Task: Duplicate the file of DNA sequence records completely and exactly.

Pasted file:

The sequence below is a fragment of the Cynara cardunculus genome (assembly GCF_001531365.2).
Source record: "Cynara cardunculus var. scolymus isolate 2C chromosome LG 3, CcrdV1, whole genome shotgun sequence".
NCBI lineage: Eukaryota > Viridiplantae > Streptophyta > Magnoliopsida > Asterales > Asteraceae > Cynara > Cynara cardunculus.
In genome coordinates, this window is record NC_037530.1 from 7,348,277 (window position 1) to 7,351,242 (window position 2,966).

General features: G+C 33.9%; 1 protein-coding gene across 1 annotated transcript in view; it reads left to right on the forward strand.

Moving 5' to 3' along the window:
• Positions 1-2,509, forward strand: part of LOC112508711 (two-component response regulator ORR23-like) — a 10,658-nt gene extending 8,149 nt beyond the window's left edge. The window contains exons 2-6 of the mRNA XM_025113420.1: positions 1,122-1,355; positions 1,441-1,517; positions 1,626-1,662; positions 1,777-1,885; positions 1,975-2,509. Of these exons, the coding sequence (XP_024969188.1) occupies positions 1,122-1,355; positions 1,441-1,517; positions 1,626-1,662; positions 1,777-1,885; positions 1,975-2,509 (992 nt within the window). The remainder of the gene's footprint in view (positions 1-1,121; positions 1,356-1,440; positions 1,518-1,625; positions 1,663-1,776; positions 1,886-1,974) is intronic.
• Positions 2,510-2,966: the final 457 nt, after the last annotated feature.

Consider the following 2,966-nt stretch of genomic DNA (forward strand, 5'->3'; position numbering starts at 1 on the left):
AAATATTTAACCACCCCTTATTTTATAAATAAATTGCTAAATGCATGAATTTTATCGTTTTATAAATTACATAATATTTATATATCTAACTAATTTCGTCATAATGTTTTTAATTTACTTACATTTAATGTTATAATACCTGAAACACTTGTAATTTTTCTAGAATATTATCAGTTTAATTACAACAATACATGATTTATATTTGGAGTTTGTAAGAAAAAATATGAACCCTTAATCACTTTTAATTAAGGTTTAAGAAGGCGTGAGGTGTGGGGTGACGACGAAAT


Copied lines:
The sequence below is a fragment of the Cynara cardunculus genome (assembly GCF_001531365.2).
Source record: "Cynara cardunculus var. scolymus isolate 2C chromosome LG 3, CcrdV1, whole genome shotgun sequence".
NCBI lineage: Eukaryota > Viridiplantae > Streptophyta > Magnoliopsida > Asterales > Asteraceae > Cynara > Cynara cardunculus.
In genome coordinates, this window is record NC_037530.1 from 7,348,277 (window position 1) to 7,351,242 (window position 2,966).

General features: G+C 33.9%; 1 protein-coding gene across 1 annotated transcript in view; it reads left to right on the forward strand.

Moving 5' to 3' along the window:
• Positions 1-2,509, forward strand: part of LOC112508711 (two-component response regulator ORR23-like) — a 10,658-nt gene extending 8,149 nt beyond the window's left edge. The window contains exons 2-6 of the mRNA XM_025113420.1: positions 1,122-1,355; positions 1,441-1,517; positions 1,626-1,662; positions 1,777-1,885; positions 1,975-2,509. Of these exons, the coding sequence (XP_024969188.1) occupies positions 1,122-1,355; positions 1,441-1,517; positions 1,626-1,662; positions 1,777-1,885; positions 1,975-2,509 (992 nt within the window). The remainder of the gene's footprint in view (positions 1-1,121; positions 1,356-1,440; positions 1,518-1,625; positions 1,663-1,776; positions 1,886-1,974) is intronic.
• Positions 2,510-2,966: the final 457 nt, after the last annotated feature.

Consider the following 2,966-nt stretch of genomic DNA (forward strand, 5'->3'; position numbering starts at 1 on the left):
AAATATTTAACCACCCCTTATTTTATAAATAAATTGCTAAATGCATGAATTTTATCGTTTTATAAATTACATAATATTTATATATCTAACTAATTTCGTCATAATGTTTTTAATTTACTTACATTTAATGTTATAATACCTGAAACACTTGTAATTTTTCTAGAATATTATCAGTTTAATTACAACAATACATGATTTATATTTGGAGTTTGTAAGAAAAAATATGAACCCTTAATCACTTTTAATTAAGGTTTAAGAAGGCGTGAGGTGTGGGGTGACGACGAAAT